Marcellin Berthelot

Berthelot, Marcellin (1827-1907), a French chemist, is best remembered for his work on organic synthesis and in thermo-chemistry.

Pierre Eugene Marcellin Berthelot was the son of a doctor who tended the poor of Paris. Berthelot was a shy but brilliant student who at 19 won first prize for philosophy in a national competition. After completing courses in the faculties of medicine and science at the Sorbonne in 1849, he gained practical experience in a private chemistry laboratory. Although he earned a small salary while filling the post of laboratory instructor at the College de France, Berthelot was over 30 before he became financially independent of his none-too-wealthy father. In 1859, he was appointed to the chair of organic chemistry at the School of Pharmacy in Paris, from which he had graduated with a degree in pharmacy the previous year. In 1865, he was appointed to the chair of organic chemistry at the College de France, and for the rest of his life when he was in Paris he worked on a daily basis at his laboratory there.

During the city's siege in the Franco-Prussian War (1870-1871), Berthelot became president of the Scientific Committee for the Defense of Paris. Although he had not put forth his candidacy, he nonetheless was elected to the Senate in 1871. Three years later, he was appointed to a war ministry explosives commission, and in 1878, he became president of its successor. In 1881, the Senate elected Berthelot to a permanent senatorial seat. Among the cabinet positions he held were minister of education (1886-1887) and foreign minister (1895), each for only a few months.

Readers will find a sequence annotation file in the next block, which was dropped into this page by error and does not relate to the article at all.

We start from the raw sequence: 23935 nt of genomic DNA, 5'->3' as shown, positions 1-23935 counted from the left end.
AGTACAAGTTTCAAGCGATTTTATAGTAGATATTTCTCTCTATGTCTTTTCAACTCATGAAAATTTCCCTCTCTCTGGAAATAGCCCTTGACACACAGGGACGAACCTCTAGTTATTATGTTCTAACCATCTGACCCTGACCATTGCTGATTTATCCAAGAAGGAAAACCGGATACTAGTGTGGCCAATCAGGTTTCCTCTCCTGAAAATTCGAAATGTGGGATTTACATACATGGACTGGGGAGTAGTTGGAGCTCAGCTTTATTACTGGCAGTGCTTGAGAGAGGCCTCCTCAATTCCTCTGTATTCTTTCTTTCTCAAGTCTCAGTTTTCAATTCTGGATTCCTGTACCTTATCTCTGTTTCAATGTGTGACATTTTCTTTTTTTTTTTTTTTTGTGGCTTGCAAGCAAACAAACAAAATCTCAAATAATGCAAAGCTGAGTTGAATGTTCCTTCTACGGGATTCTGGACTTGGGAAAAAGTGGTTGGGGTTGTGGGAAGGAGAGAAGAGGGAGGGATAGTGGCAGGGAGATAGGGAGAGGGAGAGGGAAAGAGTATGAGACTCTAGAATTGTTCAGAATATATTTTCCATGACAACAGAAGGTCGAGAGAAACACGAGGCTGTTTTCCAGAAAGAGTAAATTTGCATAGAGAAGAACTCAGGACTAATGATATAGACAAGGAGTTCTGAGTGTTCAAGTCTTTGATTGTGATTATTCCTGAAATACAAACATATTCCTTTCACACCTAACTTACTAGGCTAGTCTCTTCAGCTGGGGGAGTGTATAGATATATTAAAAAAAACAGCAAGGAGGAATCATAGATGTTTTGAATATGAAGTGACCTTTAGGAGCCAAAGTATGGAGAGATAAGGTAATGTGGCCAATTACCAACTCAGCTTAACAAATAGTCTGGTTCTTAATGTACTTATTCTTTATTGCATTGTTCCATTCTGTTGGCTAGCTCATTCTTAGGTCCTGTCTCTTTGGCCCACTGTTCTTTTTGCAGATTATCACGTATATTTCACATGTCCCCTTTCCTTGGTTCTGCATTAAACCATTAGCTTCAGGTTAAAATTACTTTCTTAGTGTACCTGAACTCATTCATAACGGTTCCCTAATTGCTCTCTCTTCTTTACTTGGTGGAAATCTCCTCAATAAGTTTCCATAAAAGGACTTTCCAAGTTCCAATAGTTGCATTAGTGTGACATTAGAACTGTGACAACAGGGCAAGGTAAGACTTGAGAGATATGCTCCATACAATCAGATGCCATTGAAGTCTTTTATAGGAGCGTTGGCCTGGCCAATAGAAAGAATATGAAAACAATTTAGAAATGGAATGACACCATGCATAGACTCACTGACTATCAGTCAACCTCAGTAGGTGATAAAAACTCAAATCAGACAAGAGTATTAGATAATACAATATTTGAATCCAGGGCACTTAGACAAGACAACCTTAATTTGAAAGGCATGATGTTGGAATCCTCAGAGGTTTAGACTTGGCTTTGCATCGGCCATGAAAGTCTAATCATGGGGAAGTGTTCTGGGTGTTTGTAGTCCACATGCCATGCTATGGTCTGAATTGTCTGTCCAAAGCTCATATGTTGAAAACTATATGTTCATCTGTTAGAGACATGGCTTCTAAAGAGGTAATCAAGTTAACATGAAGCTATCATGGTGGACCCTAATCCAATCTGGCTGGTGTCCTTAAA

Berthelot's political activities did not keep him from carrying out important research in many fields of chemistry that resulted in 1,600 publications. His contributions to organic chemistry are the most important. For his thesis in 1854, he demonstrated that glycerol is a triatomic alcohol. He was able to synthesize fats, including some that do not occur naturally, by combining glycerol with fatty acids. This work, completed when he was still in his 20's, supported the view that organic chemistry deals with all carbon compounds, not only those formed and found in nature. Next Berthelot investigated sugars, identifying them as both alcohols and aldehydes. Among the many simple organic compounds he succeeded in synthesizing are methane, methyl alcohol (methanol), formic acid (methanoic acid), ethyl alcohol (ethanol), acetylene (ethyne), and benzene. Berthelot also synthesized the hydrocarbons naphthalene and anthracene. In 1860, he summarized his previous decade's work in Organic Chemistry Based on Synthesis. Although the methods were crude and the yields low, Berthelot's preferred synthesizing techniques were reduction using red-hot copper and silent electric discharge.